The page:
(1977) dir. Jules Bass, Arthur Rankin, Jr.
I rented this for the kids for Friday night and then wasn’t so sure that I would write about it here or not, it being a made-for-TV movie, not a theatrical release. But last year I watched Steven Spielberg’s debut, Duel (1971), so the classification had already been brought to bear.
I remember when I was first introduced to The Hobbit, which was around this time. I don’t recall seeing this on television before having my 4th Grade teacher read it to the class over a period of time. The book, as I found it at the time, was pretty enthralling. And my memories of the made-for-TV movie were positive but not enthusiastic, as I’d recalled, though I might have had some cultural effluvia related to it, too.
While Peter Jackson has made or re-made The Lord of the Rings series in mostly very good live action filmmaking, and has had plans to either direct or produce a version of The Hobbit too, well, I can’t say as it wouldn’t be worthwhile. There is a significant earnestness to this film, with lyrics to songs from the book and some very heinous folk music to accompany it. The film is made to be as good as it can. As good as American-produced, made-for-TV animation could be in the 1970’s. which is to say about as good as a Hanna-Barbera cartoon, though with much more uniquely-styled characters. The could well use the re-boot.
Some years ago, I’d revisited the Ralph Bakshi version of The Lord of the Rings (1978), which came out on the heals of the popularity of this version of The Hobbit, but they ultimately failed to make themselves memorable. Though in 1980, director/producer team Jules Bass and Arthur Rankin, Jr. made a version of The Return of the King. I think that at the age of 10 or 11 I had burned out after the 2nd book and though I wanted to find out how it ended, I didn’t feel like reading it all the way through. Sort of like where I am today with the “Harry Potter” franchise.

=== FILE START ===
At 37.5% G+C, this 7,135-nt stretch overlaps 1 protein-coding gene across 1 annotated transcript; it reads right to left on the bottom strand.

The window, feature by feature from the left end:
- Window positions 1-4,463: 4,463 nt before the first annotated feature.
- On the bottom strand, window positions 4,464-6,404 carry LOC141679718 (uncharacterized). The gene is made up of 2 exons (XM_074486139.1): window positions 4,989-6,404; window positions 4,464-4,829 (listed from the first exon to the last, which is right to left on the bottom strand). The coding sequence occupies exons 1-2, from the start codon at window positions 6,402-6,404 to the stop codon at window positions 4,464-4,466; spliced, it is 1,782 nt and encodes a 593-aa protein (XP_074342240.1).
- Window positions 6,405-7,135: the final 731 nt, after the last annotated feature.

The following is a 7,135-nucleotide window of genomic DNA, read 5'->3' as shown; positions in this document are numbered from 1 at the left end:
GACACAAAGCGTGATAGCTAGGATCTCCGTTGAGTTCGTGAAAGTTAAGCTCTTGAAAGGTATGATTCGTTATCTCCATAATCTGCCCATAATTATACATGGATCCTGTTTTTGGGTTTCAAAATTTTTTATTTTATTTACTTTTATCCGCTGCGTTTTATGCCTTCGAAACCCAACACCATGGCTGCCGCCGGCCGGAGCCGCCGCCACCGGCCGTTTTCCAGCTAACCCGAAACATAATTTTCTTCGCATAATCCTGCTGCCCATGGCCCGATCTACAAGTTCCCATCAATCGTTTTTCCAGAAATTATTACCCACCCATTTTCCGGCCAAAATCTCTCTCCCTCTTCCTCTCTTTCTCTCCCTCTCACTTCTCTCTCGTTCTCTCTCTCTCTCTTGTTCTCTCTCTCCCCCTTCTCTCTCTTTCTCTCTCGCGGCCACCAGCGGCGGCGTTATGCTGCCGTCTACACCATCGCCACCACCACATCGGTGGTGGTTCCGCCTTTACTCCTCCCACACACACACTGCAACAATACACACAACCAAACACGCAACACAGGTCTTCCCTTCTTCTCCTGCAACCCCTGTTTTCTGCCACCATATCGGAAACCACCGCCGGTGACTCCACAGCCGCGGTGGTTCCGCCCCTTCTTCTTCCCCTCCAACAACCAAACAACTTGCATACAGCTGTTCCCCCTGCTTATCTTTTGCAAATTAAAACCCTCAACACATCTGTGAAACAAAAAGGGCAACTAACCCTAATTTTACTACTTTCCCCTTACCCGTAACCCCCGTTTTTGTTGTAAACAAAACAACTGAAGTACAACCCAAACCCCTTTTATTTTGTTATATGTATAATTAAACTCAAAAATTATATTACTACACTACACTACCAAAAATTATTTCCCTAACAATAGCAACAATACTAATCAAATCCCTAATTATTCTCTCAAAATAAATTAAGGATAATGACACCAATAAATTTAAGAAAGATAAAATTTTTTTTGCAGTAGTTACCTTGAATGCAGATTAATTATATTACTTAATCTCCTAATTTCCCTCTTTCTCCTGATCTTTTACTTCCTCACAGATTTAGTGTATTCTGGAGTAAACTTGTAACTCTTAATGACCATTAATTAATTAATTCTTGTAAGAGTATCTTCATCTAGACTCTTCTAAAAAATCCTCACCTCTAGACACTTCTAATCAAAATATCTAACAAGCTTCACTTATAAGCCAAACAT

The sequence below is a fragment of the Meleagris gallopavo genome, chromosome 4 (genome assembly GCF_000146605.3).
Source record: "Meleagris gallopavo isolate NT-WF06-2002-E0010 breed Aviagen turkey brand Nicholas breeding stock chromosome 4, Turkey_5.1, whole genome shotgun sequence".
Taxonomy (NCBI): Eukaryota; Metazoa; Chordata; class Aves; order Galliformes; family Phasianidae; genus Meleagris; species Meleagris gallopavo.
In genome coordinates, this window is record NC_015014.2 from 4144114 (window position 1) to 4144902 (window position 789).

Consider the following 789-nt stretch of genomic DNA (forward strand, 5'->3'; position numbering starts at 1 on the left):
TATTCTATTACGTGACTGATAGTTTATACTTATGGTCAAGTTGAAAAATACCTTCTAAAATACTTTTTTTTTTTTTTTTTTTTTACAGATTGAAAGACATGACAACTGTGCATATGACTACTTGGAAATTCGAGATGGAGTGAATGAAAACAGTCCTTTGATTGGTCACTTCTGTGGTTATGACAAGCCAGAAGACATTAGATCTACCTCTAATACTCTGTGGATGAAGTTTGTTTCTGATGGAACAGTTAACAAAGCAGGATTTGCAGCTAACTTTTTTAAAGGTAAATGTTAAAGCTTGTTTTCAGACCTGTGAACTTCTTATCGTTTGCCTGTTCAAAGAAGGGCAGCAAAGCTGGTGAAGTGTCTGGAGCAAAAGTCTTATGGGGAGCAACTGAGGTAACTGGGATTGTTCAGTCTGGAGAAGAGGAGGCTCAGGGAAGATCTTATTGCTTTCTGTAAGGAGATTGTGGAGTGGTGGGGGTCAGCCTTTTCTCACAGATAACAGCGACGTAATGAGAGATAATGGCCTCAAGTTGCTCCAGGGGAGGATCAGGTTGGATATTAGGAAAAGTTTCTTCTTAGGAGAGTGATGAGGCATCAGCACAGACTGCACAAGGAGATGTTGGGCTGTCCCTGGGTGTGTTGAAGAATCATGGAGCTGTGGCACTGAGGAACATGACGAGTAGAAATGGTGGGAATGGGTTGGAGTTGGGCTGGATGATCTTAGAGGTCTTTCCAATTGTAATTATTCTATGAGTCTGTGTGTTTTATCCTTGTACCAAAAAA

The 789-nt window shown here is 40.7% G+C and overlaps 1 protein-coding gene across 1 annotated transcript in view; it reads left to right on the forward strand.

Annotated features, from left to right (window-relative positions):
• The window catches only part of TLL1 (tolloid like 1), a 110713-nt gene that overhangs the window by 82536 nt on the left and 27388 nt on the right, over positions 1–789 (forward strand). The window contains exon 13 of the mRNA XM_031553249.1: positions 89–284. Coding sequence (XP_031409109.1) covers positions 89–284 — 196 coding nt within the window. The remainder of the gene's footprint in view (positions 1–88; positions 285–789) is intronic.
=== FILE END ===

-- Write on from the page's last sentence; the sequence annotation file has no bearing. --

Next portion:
The characters are largely nicely designed, particularly Gandolf, Smaug the dragon, the spiders, the goblins, and Gollum. It’s a shame that poor quality production couldn’t help along these elements. And it’s not like it’s a shabby voice-cast. John Huston, Otto Preminger, Orson Bean, and Hans Conried, among others make the voice-acting sound good.
But the film tries to fit too much into too short a run-time. At less than 90 minutes, the film speeds through sequences so fast that the kids can hardly take them in properly, and whole sections, understandably, are omitted. Most lame of all is the “battle of the 5 armies” which is shown from above as a bunch of dots moving around on a blank-ish landscape. Not just cheap but lazy too.
Really, the film’s earnestness, its relatively nice aesthetic (though Bilbo’s hair is like the worst thing ever drawn), the film pretty much sucks. Felix and Clara liked it alright, which is partially why I decided to try it on them. I thought we might try reading it and I wanted to gauge their potential interest. Victoria was down with us, and she’s never been one for scary things. She complained twice, aptly in my opinion, “Why is this movie so depressing?” (I think the Glenn Yarbrough folk tunes stuck in her craw — though now it’s painfully stuck in my head) and when Gollum comes on the scene talking “Preciousss…”, she almost left, saying “Now this is getting freaky.”